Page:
As a total aside, as a guest of the crown prince, I learned that “enough of too much” at Passover seders bore absolutely no comparison to the meal table of Middle Eastern royalty. I thought that the initial huge sumptuous table offerings, more than enough to feed all of the participants in the meeting in Amman ten times over, was the main meal. I soon learned, after I had stuffed myself, that those delicious morsels had only been the appetizers. Then I had to be very polite in dealing with the meal subsequently offered.

I gained a sketchy knowledge of the northern string of cities in Jordan and of Jordanian politics, an insight into Egyptian views of the Palestinians, and an in-depth immersion course into the politics of Egypt during the volatile 1970s when I went with Dr. Abdul Aziz Hegazi on a car excursion exploring the region north of Amman. We had been together at a Track II meeting in Jordan in the early eighties to discuss the potential of an Israeli-Palestinian peace deal. It was a Muslim holiday and we had a day off. Petra, we agreed, was too far away for a day excursion, especially when we had to return to Amman for a reception that evening. As a skeptic about the possibilities of peace between Israel and the Palestinians, Abdul had evidently decided to give me a lesson in realpolitik to counter my peacenik propensities.

Abdul, as a highly regarded economist, had been made Treasury Minister of Egypt by President Gamel Abdel Nasser in 1968. He had been made Minster of Finance and Foreign Trade when the Ministry of Finance, Treasury and the Ministry of Foreign Trade were merged by Anwar Sadat in March 1973, a unification that was unpacked when Abdul was “promoted” to Prime Minister in September 1974 and Mohammed Abdul Fattah Ibrahim was made Minister of Finance. Abdul told me that he regarded that move at the time as a demotion because he had less real power than he ever had as Finance Minister, and that was very limited. Abdul was forced out of the Egyptian government in 1975. That day we traveled around Jordan together, Abdul gave me an education in Egyptian politics, particularly for the period he served until 1975 when his ouster was demanded by students rioting in demonstrations against him, demonstrations he said were organized by his cabinet colleague, the Minister of the Interior.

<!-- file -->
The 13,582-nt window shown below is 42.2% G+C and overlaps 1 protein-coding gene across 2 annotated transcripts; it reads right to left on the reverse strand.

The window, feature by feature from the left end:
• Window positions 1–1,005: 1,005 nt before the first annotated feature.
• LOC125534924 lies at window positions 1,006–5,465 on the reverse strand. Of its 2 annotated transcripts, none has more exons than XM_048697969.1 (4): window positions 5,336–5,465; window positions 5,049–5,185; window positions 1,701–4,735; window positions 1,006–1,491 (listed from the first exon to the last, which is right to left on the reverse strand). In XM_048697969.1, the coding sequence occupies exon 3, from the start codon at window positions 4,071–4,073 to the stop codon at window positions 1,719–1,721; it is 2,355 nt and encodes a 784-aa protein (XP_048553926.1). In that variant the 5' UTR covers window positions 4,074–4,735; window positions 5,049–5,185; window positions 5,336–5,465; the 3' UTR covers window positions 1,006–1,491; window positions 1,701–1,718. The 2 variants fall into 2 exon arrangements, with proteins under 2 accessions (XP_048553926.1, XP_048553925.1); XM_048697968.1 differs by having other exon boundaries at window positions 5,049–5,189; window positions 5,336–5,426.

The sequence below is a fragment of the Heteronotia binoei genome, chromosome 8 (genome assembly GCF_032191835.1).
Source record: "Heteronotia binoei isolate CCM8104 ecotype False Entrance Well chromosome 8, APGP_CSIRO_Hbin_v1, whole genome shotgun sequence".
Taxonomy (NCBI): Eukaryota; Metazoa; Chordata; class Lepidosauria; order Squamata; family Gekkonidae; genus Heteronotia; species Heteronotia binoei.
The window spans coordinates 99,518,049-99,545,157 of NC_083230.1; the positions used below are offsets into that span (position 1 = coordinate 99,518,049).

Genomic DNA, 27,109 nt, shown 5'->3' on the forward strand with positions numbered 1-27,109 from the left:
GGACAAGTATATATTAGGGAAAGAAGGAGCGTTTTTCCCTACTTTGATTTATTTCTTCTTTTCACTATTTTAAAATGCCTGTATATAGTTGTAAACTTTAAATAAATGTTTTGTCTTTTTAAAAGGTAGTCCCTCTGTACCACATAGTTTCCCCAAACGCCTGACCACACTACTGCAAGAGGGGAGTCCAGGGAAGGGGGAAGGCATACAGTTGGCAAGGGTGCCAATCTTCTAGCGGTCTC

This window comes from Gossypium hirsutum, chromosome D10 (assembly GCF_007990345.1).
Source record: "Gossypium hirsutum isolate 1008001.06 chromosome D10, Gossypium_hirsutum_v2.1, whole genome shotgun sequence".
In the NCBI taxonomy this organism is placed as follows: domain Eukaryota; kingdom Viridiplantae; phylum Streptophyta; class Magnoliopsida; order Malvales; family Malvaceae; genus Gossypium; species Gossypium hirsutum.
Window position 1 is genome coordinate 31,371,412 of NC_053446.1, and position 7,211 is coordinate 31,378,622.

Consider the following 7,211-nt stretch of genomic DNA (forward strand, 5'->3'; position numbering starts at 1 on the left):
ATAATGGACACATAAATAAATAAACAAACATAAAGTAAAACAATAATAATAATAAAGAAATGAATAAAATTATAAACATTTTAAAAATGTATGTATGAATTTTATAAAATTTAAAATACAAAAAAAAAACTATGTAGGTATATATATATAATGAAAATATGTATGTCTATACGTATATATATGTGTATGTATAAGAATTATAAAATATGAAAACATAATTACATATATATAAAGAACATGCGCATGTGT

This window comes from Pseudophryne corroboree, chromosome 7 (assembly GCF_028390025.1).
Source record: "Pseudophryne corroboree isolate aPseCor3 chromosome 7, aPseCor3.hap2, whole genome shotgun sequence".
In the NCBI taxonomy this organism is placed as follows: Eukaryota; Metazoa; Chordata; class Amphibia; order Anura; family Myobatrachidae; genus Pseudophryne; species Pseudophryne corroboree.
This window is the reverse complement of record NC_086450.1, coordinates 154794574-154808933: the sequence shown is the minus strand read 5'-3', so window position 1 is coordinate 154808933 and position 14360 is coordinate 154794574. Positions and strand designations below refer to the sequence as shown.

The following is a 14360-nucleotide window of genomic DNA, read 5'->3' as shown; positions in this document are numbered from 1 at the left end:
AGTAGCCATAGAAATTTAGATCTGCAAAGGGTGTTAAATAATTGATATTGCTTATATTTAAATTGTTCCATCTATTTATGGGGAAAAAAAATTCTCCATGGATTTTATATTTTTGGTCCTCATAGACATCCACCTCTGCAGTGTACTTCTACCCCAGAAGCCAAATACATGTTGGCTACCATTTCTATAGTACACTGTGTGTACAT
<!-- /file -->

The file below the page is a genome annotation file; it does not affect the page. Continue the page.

When he was appointed by Nasser as Finance Minister, Egypt was in shock from the economic tsunami resulting from the Six Day War. Abdul had the responsibility of holding the economy together in the face of enormous losses of both tourist revenues and tolls from the then closed Suez Canal. When Anwar Sadat came to power and then determined to prepare the Egyptian military for war, Abdul was faced with covering those costs, but only after he learned about them, for he had not been informed of the military build-up or the plans to go to war with Israel.

As background, as you will certainly recall, at least those of you old enough to do so, Anwar Sadat’s peace overtures to Israel to sign a peace agreement entailing recognition of Israel had been rebuffed in 1971, not only by Israel, but by both the USA and Egypt’s prime supporter at the time, the Soviet Union. Even though Egypt was then considered a client of the USSR, Sadat expelled the 15,000 Soviet advisers in July of 1972. As we now know, free of the Soviet overwhelming presence, Sadat created his three man war committee at the end of December 1972 consisting of only himself, his Foreign Minister, Mohammed Hassan el-Zayyat, and Mamdouh Muhammad Salem, his Interior Minister who had succeeded Sharawy Gomaa, who had until then controlled the then all-powerful Egyptian secret police and opposed any reconciliation with Israel. Salem succeeded Abdul as Prime Minister.